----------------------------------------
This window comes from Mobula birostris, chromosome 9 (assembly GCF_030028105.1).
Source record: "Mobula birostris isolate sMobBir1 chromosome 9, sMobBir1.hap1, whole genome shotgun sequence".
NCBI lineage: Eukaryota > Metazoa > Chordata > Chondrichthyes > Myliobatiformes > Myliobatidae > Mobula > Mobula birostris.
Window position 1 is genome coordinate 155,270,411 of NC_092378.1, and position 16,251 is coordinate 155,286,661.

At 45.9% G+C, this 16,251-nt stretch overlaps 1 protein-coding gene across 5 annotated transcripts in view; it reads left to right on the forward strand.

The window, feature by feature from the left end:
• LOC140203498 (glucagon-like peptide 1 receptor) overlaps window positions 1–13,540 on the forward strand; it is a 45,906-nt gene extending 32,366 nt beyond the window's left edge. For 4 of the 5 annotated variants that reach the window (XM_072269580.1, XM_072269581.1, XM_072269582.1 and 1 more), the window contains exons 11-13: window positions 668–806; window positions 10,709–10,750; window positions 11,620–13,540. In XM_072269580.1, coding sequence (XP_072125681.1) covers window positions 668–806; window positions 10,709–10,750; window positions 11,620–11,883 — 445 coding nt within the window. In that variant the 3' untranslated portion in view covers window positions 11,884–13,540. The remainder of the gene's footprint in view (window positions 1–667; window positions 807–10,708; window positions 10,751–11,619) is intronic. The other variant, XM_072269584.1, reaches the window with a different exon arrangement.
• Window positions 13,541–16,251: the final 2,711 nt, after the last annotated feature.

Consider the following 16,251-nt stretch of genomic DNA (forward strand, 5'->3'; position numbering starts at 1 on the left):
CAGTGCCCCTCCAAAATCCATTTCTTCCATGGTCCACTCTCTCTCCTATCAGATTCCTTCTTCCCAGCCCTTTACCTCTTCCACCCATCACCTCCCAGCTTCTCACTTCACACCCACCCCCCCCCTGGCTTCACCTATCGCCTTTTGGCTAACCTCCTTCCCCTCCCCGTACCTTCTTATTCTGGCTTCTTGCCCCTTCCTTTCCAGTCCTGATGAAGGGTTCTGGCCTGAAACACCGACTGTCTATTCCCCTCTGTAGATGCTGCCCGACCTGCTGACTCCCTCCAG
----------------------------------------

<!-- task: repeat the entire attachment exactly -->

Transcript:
This window comes from Mobula birostris, chromosome 9 (assembly GCF_030028105.1).
Source record: "Mobula birostris isolate sMobBir1 chromosome 9, sMobBir1.hap1, whole genome shotgun sequence".
NCBI lineage: Eukaryota > Metazoa > Chordata > Chondrichthyes > Myliobatiformes > Myliobatidae > Mobula > Mobula birostris.
Window position 1 is genome coordinate 155,270,411 of NC_092378.1, and position 16,251 is coordinate 155,286,661.

At 45.9% G+C, this 16,251-nt stretch overlaps 1 protein-coding gene across 5 annotated transcripts in view; it reads left to right on the forward strand.

The window, feature by feature from the left end:
• LOC140203498 (glucagon-like peptide 1 receptor) overlaps window positions 1–13,540 on the forward strand; it is a 45,906-nt gene extending 32,366 nt beyond the window's left edge. For 4 of the 5 annotated variants that reach the window (XM_072269580.1, XM_072269581.1, XM_072269582.1 and 1 more), the window contains exons 11-13: window positions 668–806; window positions 10,709–10,750; window positions 11,620–13,540. In XM_072269580.1, coding sequence (XP_072125681.1) covers window positions 668–806; window positions 10,709–10,750; window positions 11,620–11,883 — 445 coding nt within the window. In that variant the 3' untranslated portion in view covers window positions 11,884–13,540. The remainder of the gene's footprint in view (window positions 1–667; window positions 807–10,708; window positions 10,751–11,619) is intronic. The other variant, XM_072269584.1, reaches the window with a different exon arrangement.
• Window positions 13,541–16,251: the final 2,711 nt, after the last annotated feature.

Consider the following 16,251-nt stretch of genomic DNA (forward strand, 5'->3'; position numbering starts at 1 on the left):
CAGTGCCCCTCCAAAATCCATTTCTTCCATGGTCCACTCTCTCTCCTATCAGATTCCTTCTTCCCAGCCCTTTACCTCTTCCACCCATCACCTCCCAGCTTCTCACTTCACACCCACCCCCCCCCTGGCTTCACCTATCGCCTTTTGGCTAACCTCCTTCCCCTCCCCGTACCTTCTTATTCTGGCTTCTTGCCCCTTCCTTTCCAGTCCTGATGAAGGGTTCTGGCCTGAAACACCGACTGTCTATTCCCCTCTGTAGATGCTGCCCGACCTGCTGACTCCCTCCAG